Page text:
In the visual sense I like finding cool things that look a little odd. A range of ‘weird and over the top’ exists in my head that looks plain compared to things that are normal but just a little off. I like seeing things I relate to but I enjoy a few seconds of wonder. This is in the back of my mind while I draw. Suddenly, there’s a strange that isn’t too off putting and a story not too far off. I enjoy having my artistic preferences- every artist should wield it and hold it dearly! Beyond the aesthetic, I draw to seek new ideas. I love sketching because it’s a physical thought process (seriously- a different way to think!) and it’s awesome to just wonder about things on the page. It’s funny, I’ve realized I’m at my best when I’m not really the one doing anything. There’s a lot of struggle and striving for artists to capture creativity and crank out ‘what’s new’ with it. But the imagination is a lofty thing and demands respect! When I’m searching for what the imagination might have for me, then it’s possible the ideas surprise me in turn. When this happens, I can only wonder where these thoughts come from and that gets me excited to draw. When I feel that I have to come up with something impressive, the obligation usually shows up. I’m slowly learning art is a mirror: If you are confident- your lines will show it. If you enjoy exploring, your pages will be full of new thoughts. If you are one for mastery, you’re sketches will become works of art in itself. In my secret-mastermind-artist brain (every artist has one) I imagine my ideas will compound and grow and take form in story. I look forward to expressing the things I’ve learned over time. My drawings are small and silly, so I think them perfect vessels to pour out raw emotion and deep meanings into. I’m glad I feel this way because a younger self was opposed to the whole “express yourself through art” thing. I didn’t see how wanting to draw cool stuff would represent me. Now I really take joy in the fact that as I live and grow my art will just the same.
If you had a friend visiting you, what are some of the local spots you’d want to take them around to?
There is a little tea shop in San Gabriel that is my go to. (I’ve been developing my taste when it comes to the best boba around and am now an expert.) It’s called CHICHA San Chen and I am their number one customer. I’ve tasted milk teas all along the west coast and this place is simply a cut above the rest. I always order a black tea with cream and konjac jelly 🙂 There is also a great noodle place called Mian next door to complement your drink. It is overhyped now but anyone who enjoys good quality tea can thank me later. Garfield Park in South Pasadena is a good choice for any park goers. I usually settle down with my aforementioned tea to draw there. If you enjoy biking- the roads nearby are lined with trees and it’s a pleasant ride. Old Town Pasadena is also a few minutes out if you want a little more city action. There’s a cafe off of the main road called Art and Science which has a nice tucked away feel within the city. There’s also a good boba selection here and lots of shops and alleyways to explore. But I’ll leave the rest of that up to you! The Shoutout series is all about recognizing that our success and where we are in life is at least somewhat thanks to the efforts, support, mentorship, love and encouragement of others. So is there someone that you want to dedicate your shoutout to?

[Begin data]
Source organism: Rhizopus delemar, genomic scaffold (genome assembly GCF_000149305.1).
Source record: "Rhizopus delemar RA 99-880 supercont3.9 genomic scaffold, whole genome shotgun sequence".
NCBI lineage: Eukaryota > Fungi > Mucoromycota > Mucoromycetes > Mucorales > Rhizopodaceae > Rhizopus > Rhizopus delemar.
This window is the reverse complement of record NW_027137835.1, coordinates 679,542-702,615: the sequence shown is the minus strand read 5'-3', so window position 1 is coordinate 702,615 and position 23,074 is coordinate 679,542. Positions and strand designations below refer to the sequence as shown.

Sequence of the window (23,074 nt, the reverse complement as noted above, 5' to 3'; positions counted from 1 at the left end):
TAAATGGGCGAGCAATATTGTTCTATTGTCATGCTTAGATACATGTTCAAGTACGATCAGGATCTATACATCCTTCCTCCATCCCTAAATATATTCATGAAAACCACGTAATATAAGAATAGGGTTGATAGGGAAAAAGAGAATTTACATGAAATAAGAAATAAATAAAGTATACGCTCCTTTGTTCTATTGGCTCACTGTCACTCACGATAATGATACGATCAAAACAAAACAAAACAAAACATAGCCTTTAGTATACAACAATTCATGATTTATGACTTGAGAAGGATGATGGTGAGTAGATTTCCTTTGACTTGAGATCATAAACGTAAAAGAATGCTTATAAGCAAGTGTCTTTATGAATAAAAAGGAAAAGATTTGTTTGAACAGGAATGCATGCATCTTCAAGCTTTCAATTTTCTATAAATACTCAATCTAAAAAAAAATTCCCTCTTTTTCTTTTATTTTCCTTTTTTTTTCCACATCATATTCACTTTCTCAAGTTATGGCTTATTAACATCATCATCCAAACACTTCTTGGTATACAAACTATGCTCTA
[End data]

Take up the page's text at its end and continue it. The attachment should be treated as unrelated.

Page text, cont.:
First and foremost I’m thankful to God. The artist life is a long struggle but I’m slowly learning to seek joy and peace through it with a little faith. I’m grateful for my family and friends for keeping me company through it all, and my teachers who taught me more than just art. To get into the specifics, I’d like to give a shoutout to the whole art crew back from the good ole art school days: Tayler, Gary, Knight, Bill, Tony, Dom, Slade, Aaron, David, Mike, Michael, Hyun Bin, Rei, Luce, Sam, Ethan and Scott! I learned so much from and with you guys and it was so much fun. I look forward to the next time we can all sketchparty and seeing what is in store for all of us. Y’all are going to kill it.